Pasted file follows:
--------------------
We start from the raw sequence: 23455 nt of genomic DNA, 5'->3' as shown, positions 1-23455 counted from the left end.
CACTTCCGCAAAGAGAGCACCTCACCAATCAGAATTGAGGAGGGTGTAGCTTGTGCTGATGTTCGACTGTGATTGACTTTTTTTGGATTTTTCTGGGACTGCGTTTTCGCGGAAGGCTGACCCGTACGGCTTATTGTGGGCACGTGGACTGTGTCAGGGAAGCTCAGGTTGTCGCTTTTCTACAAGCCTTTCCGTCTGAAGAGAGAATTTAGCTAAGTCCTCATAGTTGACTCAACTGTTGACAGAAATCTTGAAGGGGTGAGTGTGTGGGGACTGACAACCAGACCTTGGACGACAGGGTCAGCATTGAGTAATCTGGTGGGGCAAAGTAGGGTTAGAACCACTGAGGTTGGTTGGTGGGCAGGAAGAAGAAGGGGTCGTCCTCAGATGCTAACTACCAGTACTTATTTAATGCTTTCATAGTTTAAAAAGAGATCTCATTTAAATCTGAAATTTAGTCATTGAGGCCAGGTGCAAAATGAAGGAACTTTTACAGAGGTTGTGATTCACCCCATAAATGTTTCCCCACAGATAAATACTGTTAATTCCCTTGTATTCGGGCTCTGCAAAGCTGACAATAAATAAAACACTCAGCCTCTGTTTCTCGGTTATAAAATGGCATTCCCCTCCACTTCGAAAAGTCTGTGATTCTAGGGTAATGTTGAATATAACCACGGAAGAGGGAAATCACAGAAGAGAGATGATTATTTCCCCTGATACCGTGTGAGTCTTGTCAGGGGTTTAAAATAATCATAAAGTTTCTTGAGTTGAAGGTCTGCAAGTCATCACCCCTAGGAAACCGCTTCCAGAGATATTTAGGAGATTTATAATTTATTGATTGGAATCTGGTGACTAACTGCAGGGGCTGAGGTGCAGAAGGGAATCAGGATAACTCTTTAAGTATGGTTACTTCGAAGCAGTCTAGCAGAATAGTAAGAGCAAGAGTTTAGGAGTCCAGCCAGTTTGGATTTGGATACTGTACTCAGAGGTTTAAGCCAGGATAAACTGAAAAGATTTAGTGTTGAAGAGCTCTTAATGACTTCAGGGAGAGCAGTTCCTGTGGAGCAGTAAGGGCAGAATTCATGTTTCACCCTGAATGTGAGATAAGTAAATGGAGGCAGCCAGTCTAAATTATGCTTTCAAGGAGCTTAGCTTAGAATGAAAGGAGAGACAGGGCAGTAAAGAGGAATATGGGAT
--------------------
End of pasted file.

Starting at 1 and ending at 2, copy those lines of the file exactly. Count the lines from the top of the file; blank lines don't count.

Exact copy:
We start from the raw sequence: 23455 nt of genomic DNA, 5'->3' as shown, positions 1-23455 counted from the left end.
CACTTCCGCAAAGAGAGCACCTCACCAATCAGAATTGAGGAGGGTGTAGCTTGTGCTGATGTTCGACTGTGATTGACTTTTTTTGGATTTTTCTGGGACTGCGTTTTCGCGGAAGGCTGACCCGTACGGCTTATTGTGGGCACGTGGACTGTGTCAGGGAAGCTCAGGTTGTCGCTTTTCTACAAGCCTTTCCGTCTGAAGAGAGAATTTAGCTAAGTCCTCATAGTTGACTCAACTGTTGACAGAAATCTTGAAGGGGTGAGTGTGTGGGGACTGACAACCAGACCTTGGACGACAGGGTCAGCATTGAGTAATCTGGTGGGGCAAAGTAGGGTTAGAACCACTGAGGTTGGTTGGTGGGCAGGAAGAAGAAGGGGTCGTCCTCAGATGCTAACTACCAGTACTTATTTAATGCTTTCATAGTTTAAAAAGAGATCTCATTTAAATCTGAAATTTAGTCATTGAGGCCAGGTGCAAAATGAAGGAACTTTTACAGAGGTTGTGATTCACCCCATAAATGTTTCCCCACAGATAAATACTGTTAATTCCCTTGTATTCGGGCTCTGCAAAGCTGACAATAAATAAAACACTCAGCCTCTGTTTCTCGGTTATAAAATGGCATTCCCCTCCACTTCGAAAAGTCTGTGATTCTAGGGTAATGTTGAATATAACCACGGAAGAGGGAAATCACAGAAGAGAGATGATTATTTCCCCTGATACCGTGTGAGTCTTGTCAGGGGTTTAAAATAATCATAAAGTTTCTTGAGTTGAAGGTCTGCAAGTCATCACCCCTAGGAAACCGCTTCCAGAGATATTTAGGAGATTTATAATTTATTGATTGGAATCTGGTGACTAACTGCAGGGGCTGAGGTGCAGAAGGGAATCAGGATAACTCTTTAAGTATGGTTACTTCGAAGCAGTCTAGCAGAATAGTAAGAGCAAGAGTTTAGGAGTCCAGCCAGTTTGGATTTGGATACTGTACTCAGAGGTTTAAGCCAGGATAAACTGAAAAGATTTAGTGTTGAAGAGCTCTTAATGACTTCAGGGAGAGCAGTTCCTGTGGAGCAGTAAGGGCAGAATTCATGTTTCACCCTGAATGTGAGATAAGTAAATGGAGGCAGCCAGTCTAAATTATGCTTTCAAGGAGCTTAGCTTAGAATGAAAGGAGAGACAGGGCAGTAAAGAGGAATATGGGAT